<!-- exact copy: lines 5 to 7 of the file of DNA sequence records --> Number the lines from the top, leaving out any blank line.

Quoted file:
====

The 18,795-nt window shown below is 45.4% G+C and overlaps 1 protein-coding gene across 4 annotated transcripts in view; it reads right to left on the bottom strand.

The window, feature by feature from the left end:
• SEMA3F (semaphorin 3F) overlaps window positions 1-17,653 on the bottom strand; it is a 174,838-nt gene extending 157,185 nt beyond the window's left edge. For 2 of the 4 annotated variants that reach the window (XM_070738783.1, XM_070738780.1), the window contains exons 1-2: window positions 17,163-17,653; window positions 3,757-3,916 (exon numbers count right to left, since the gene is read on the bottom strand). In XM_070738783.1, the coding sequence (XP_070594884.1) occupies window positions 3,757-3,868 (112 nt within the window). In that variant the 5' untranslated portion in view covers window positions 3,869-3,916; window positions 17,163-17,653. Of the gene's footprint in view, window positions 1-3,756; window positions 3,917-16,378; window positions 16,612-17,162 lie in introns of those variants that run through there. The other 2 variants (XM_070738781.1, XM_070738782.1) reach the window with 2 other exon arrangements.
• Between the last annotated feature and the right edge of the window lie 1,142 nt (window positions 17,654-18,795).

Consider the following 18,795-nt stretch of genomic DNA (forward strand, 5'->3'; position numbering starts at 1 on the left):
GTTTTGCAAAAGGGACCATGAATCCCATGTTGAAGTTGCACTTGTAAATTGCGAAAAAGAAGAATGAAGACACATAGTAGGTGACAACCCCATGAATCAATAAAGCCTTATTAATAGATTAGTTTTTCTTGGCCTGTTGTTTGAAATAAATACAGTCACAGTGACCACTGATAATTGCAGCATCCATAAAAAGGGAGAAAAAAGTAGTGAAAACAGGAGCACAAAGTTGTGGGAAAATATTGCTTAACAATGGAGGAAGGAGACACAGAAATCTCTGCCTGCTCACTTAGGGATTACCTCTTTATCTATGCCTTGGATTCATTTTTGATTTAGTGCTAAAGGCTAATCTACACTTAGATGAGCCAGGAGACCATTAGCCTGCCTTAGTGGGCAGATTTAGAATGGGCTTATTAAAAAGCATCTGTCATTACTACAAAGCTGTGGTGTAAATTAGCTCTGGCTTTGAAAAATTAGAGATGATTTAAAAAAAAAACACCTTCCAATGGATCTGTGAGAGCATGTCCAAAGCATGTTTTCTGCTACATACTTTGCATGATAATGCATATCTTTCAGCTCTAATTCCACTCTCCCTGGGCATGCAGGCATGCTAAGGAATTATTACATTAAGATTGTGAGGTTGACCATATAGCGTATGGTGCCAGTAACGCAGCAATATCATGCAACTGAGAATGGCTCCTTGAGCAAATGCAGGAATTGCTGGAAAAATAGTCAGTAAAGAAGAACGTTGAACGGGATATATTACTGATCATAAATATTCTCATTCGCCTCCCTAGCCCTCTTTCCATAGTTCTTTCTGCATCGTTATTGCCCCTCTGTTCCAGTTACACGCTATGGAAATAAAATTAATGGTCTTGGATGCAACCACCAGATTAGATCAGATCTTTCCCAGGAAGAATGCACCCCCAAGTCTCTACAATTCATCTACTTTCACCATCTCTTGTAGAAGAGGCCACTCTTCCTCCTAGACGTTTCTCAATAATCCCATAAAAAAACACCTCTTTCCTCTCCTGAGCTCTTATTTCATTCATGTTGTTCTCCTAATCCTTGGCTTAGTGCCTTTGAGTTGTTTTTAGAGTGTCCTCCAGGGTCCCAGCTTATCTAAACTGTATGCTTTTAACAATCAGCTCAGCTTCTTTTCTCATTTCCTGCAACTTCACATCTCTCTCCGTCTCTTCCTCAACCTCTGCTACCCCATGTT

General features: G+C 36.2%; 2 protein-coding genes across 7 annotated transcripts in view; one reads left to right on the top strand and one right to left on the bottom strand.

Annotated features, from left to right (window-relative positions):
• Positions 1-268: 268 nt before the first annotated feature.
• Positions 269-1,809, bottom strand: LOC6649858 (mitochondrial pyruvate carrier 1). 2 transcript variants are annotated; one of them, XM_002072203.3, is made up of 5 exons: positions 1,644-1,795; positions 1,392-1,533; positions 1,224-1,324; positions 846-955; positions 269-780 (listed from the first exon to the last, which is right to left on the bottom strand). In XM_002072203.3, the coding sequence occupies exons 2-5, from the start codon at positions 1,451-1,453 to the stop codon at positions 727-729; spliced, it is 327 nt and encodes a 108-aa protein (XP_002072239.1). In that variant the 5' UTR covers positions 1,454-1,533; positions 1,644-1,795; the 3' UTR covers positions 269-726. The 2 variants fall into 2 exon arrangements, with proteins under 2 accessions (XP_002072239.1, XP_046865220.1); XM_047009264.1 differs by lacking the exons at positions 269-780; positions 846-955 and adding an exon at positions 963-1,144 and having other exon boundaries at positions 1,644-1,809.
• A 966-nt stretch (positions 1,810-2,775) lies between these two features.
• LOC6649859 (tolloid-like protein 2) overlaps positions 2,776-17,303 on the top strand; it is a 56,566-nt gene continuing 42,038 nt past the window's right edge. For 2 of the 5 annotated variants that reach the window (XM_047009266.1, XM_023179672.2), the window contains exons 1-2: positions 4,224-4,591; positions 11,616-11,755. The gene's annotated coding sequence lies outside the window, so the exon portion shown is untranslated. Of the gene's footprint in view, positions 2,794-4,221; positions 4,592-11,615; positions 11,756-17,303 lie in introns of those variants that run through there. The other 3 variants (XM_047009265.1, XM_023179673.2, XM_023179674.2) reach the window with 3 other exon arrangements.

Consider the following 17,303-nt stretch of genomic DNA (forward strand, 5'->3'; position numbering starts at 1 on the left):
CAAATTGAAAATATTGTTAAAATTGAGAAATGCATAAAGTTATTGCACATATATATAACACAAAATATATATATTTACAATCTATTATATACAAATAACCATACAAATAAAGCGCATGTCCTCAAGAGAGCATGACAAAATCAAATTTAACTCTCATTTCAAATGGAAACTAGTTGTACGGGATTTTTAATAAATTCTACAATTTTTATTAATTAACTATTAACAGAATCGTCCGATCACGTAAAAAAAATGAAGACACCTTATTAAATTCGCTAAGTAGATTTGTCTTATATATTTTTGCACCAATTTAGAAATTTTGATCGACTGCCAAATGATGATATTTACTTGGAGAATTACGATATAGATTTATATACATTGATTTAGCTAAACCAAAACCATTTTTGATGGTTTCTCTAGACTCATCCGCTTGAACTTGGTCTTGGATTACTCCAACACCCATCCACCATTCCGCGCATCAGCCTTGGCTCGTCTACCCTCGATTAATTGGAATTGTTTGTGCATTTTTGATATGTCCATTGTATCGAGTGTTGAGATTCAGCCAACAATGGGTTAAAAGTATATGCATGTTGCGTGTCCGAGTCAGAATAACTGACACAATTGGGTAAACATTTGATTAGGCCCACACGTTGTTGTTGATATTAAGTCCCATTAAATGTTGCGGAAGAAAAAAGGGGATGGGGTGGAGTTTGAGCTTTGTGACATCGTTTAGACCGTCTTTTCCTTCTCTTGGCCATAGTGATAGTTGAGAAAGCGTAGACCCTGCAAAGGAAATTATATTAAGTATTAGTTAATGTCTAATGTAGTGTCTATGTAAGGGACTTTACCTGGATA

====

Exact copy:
Consider the following 18,795-nt stretch of genomic DNA (forward strand, 5'->3'; position numbering starts at 1 on the left):
GTTTTGCAAAAGGGACCATGAATCCCATGTTGAAGTTGCACTTGTAAATTGCGAAAAAGAAGAATGAAGACACATAGTAGGTGACAACCCCATGAATCAATAAAGCCTTATTAATAGATTAGTTTTTCTTGGCCTGTTGTTTGAAATAAATACAGTCACAGTGACCACTGATAATTGCAGCATCCATAAAAAGGGAGAAAAAAGTAGTGAAAACAGGAGCACAAAGTTGTGGGAAAATATTGCTTAACAATGGAGGAAGGAGACACAGAAATCTCTGCCTGCTCACTTAGGGATTACCTCTTTATCTATGCCTTGGATTCATTTTTGATTTAGTGCTAAAGGCTAATCTACACTTAGATGAGCCAGGAGACCATTAGCCTGCCTTAGTGGGCAGATTTAGAATGGGCTTATTAAAAAGCATCTGTCATTACTACAAAGCTGTGGTGTAAATTAGCTCTGGCTTTGAAAAATTAGAGATGATTTAAAAAAAAAACACCTTCCAATGGATCTGTGAGAGCATGTCCAAAGCATGTTTTCTGCTACATACTTTGCATGATAATGCATATCTTTCAGCTCTAATTCCACTCTCCCTGGGCATGCAGGCATGCTAAGGAATTATTACATTAAGATTGTGAGGTTGACCATATAGCGTATGGTGCCAGTAACGCAGCAATATCATGCAACTGAGAATGGCTCCTTGAGCAAATGCAGGAATTGCTGGAAAAATAGTCAGTAAAGAAGAACGTTGAACGGGATATATTACTGATCATAAATATTCTCATTCGCCTCCCTAGCCCTCTTTCCATAGTTCTTTCTGCATCGTTATTGCCCCTCTGTTCCAGTTACACGCTATGGAAATAAAATTAATGGTCTTGGATGCAACCACCAGATTAGATCAGATCTTTCCCAGGAAGAATGCACCCCCAAGTCTCTACAATTCATCTACTTTCACCATCTCTTGTAGAAGAGGCCACTCTTCCTCCTAGACGTTTCTCAATAATCCCATAAAAAAACACCTCTTTCCTCTCCTGAGCTCTTATTTCATTCATGTTGTTCTCCTAATCCTTGGCTTAGTGCCTTTGAGTTGTTTTTAGAGTGTCCTCCAGGGTCCCAGCTTATCTAAACTGTATGCTTTTAACAATCAGCTCAGCTTCTTTTCTCATTTCCTGCAACTTCACATCTCTCTCCGTCTCTTCCTCAACCTCTGCTACCCCATGTT

General features: G+C 36.2%; 2 protein-coding genes across 7 annotated transcripts in view; one reads left to right on the top strand and one right to left on the bottom strand.